State Senator Matt Little and Representative Michael Howard, Democrats who co-sponsored the bill in their respective legislative bodies, confirmed that they’d received the guarantee from their Republican co-sponsors that Big Pharma wouldn’t sue.

Questions about where that information came from, Little said, should be directed to GOP Senators Scott Jensen and Eric Pratt.

Jensen, reached Wednesday evening, said he was as surprised as Little.

"I'm very disappointed that they filed the lawsuit in the 11th hour. I think we had great conversations, and stakeholders indicated that they much preferred the Senate version versus the House version,” he said. “We all sat at the same tables and had the same kinds of meetings… That doesn't mean [the industry] give up or forfeit their right to challenge it, and I guess they changed their minds."

"I had a couple of conversations today from stakeholders that I think-- they're feeling sort of sheepish,” Jensen added. “There are many people who were involved with crafting the bill, and I think 90% of them thought the bill was going to stand just the way it was, and somewhere, there was a decision made sometime in the last few days.” 

He speculated that the suit could have been brought to ensure that other states couldn’t point to an unchallenged bill in Minnesota when defending similar laws.

Diabetes activists at the conference, including Nicole Smith-Holt and James Holt, Smith’s parents, were no more forgiving toward PhRMA. Alexis Stanley, a 21-year-old college student with Type 1 diabetes, came to the podium wearing a shirt that read “My Life > Their Profit.”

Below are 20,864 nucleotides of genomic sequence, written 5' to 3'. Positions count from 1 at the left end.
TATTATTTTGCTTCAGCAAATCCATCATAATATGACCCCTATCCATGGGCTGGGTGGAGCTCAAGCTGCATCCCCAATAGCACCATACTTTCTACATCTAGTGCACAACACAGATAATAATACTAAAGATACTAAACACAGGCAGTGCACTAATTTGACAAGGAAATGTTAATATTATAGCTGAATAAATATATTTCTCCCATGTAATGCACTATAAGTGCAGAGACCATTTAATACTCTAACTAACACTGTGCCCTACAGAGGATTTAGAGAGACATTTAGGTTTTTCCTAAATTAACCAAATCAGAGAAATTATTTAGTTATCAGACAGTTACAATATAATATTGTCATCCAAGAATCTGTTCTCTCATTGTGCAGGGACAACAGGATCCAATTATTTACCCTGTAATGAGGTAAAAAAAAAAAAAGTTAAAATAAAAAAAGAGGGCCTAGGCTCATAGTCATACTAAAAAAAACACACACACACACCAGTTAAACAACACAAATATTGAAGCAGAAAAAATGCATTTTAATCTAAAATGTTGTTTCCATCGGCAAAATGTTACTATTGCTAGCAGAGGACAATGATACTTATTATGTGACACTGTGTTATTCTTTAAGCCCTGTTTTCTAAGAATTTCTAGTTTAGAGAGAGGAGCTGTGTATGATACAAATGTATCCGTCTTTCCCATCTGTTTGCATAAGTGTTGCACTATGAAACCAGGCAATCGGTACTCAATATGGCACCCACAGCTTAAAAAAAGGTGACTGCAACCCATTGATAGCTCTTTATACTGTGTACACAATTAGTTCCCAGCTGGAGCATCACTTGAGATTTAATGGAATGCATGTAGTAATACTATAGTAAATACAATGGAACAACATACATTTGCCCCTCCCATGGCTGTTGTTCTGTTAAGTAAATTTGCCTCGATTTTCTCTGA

“These companies claim to have solutions to our problems already in place, but if that was the case, one in four diabetics would not be rationing their insulin,” she said.

Insulin, which is estimated to cost between $2 and $7 per vial to produce, has seen skyrocketing prices around the country in recent years. Price-fixing schemes have left diabetics paying hundreds of dollars for the nearly century-old drug, making insulin a major target for health care reformers.

“This is a small bill, just to get insulin into the hands of people who need it. This bill doesn’t lower the cost of insulin, and that’s a problem,” Little said. “You shouldn’t need emergency insulin. You should just be able to get your insulin.”

Republican Rod Hamilton, who supported the bill in the Minnesota House of Representatives, said he would like to see the pharmaceutical industry more involved in fixing the insulin issue.

“The pharmaceutical companies need to be part of the solution as well,” he said in a phone interview. “I will be the last person that will stand up to defend Big Pharma, I’ve had my own personal run-ins with them, with my health issues as well… but they must be part of the solution, they have some skin in the game here.”

Little was less conciliatory.

“I want to end just speaking directly to PhRMA, the organization that has filed a lawsuit,” he concluded at the press conference. “Spend more money, hire more lobbyists, hire more lawyers, because you are in a fight against Nicole, James and Alexis, and I do not like your odds.”

Categories:Government, Health, Law, Regional